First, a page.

Fresh sharpened for exercise 😁
This video is about my heavy pell training.
I made a video about my usual pell training before so this is some sort of additional follow up.
When I started with pell training I trained stepping, distance, timing and other techniques that usually don’t involve strength. Or force, to be precise.
I knew that my swords could deal with a real beating. Some are in use for about 8 years by now. They survived lots of abusive tests, like throwing, and may not be in best shape any more.
So to get my muscles and joints used to stress I started to really beat up the pell. This was not about technics but to get used to the feedback recieved from real strikes.
I can’t apply the same force during sparring. Unlike a Federschwert the blunt doesn’t give much way and the risk is just not worth it.
But see for yourself how fast the pell gets gnawed off and enjoy the flying splinters in slow motion. Please note that I stood way to close to the pell to keep the camera as close as possible.
Again this is not a tutorial. I simply show what can be done.
How I built my HEAM indoor practise sword. This video shows the assembly of my own
Mobile Blade Indoor Trainer.
This practise sword variant was designed by Thomas from Medieval Review. The OBJ files can be downloaded on Thingiverse. Additional required parts are listed there too.
More waste disposal
This was spontaneous recorded when I had some friends over for my birthday. The weather was very cold and cloudy but I really wanted to give my new camera a try and create some slow motion footage with the 200 FPS mode.
I also decided to utilise my dashcam for a second angle. That turned out surprisingly well and I’ll probably use a similiar setup again.
We had a lot of trouble with the cold. The water froze immediately. Even on the blade. That totally ruined the balance. It’s save to assume that people back then had the same trouble while fighting in the wintertime. We had to bring the sword inside for proper cleaning as the ice kept forming on the blade.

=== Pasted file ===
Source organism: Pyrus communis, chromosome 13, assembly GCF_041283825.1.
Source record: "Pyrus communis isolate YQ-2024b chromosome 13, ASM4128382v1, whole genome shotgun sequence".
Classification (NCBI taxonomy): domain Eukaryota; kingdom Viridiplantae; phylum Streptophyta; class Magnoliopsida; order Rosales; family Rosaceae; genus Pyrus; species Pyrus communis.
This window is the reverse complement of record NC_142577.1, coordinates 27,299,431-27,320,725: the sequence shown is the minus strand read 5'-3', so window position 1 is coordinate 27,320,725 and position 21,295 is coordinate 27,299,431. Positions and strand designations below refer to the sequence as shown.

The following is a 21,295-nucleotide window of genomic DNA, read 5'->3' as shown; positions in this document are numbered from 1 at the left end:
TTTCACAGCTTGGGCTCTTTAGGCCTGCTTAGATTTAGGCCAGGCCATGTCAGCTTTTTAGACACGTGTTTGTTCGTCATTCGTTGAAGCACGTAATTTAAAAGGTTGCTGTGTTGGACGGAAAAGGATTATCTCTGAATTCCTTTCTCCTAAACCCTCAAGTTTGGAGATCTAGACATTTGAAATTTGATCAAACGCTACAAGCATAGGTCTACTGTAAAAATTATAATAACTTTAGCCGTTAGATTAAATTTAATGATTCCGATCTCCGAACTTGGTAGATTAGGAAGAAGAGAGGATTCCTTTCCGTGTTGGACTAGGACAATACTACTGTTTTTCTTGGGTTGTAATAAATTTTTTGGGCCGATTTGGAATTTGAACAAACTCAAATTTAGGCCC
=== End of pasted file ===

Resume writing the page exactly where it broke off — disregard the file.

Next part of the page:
Against a wooden stake. This was made to show you various way what you can train on your own with just a pell when there’s no partner around. Just be aware to train according to your weapon. Not every waster can deal with intense impact.
This was spontaneous recorded when I went for a training session in the afternoon while the weather was nice and sunny. We got cosy 5°C today.
I’m sorry for the terrible audio. This footage is recorded with a tablet and the micro just doesn’t cut it. Also I’m training behind the barn and there’s a frequented road next to it.
This was made to show you various ways how you can train on your own with just a pell when there’s no partner around. Just be aware to train according to your weapon. Not every waster can deal with intense impact. My blunt one is doing the job since 2012 and didn’t even start to rattle on the guard.
Read how I built my pell on my blog: https://duke.famkos.net/2016/10/23/building-a-pell/
When asked by my wife what I’d like for christmas I replied that I’ve a list of people I’d like to support for their great art/work.
Bringing out the trash can be fun if you have a sharp sword at hand.
Video is just a collection of small snippets from the nice cuts saving you the boring parts.
One of the simplest training tools for practicing strikes in Renaissance martial arts was the pell. The pell was an ancient training device for practicing swordplay and training soldiers in arms. It typically served as a practice target for striking with a shield and a wooden sword. A pell is something like the Medieval equivalent of a boxer’s punching bag. It consists of an ordinary wooden post or tree trunk planted firmly in the ground. A pell might be man-height and roughly six to twelve inches in diameter.J. Clements, On The Pell
This article got me started with pell works. While a pell does not replace a proper sparring partner some techniques can be trained on a pell. More on this topic can be read on Essential Training: The Pell by Stewart Feil.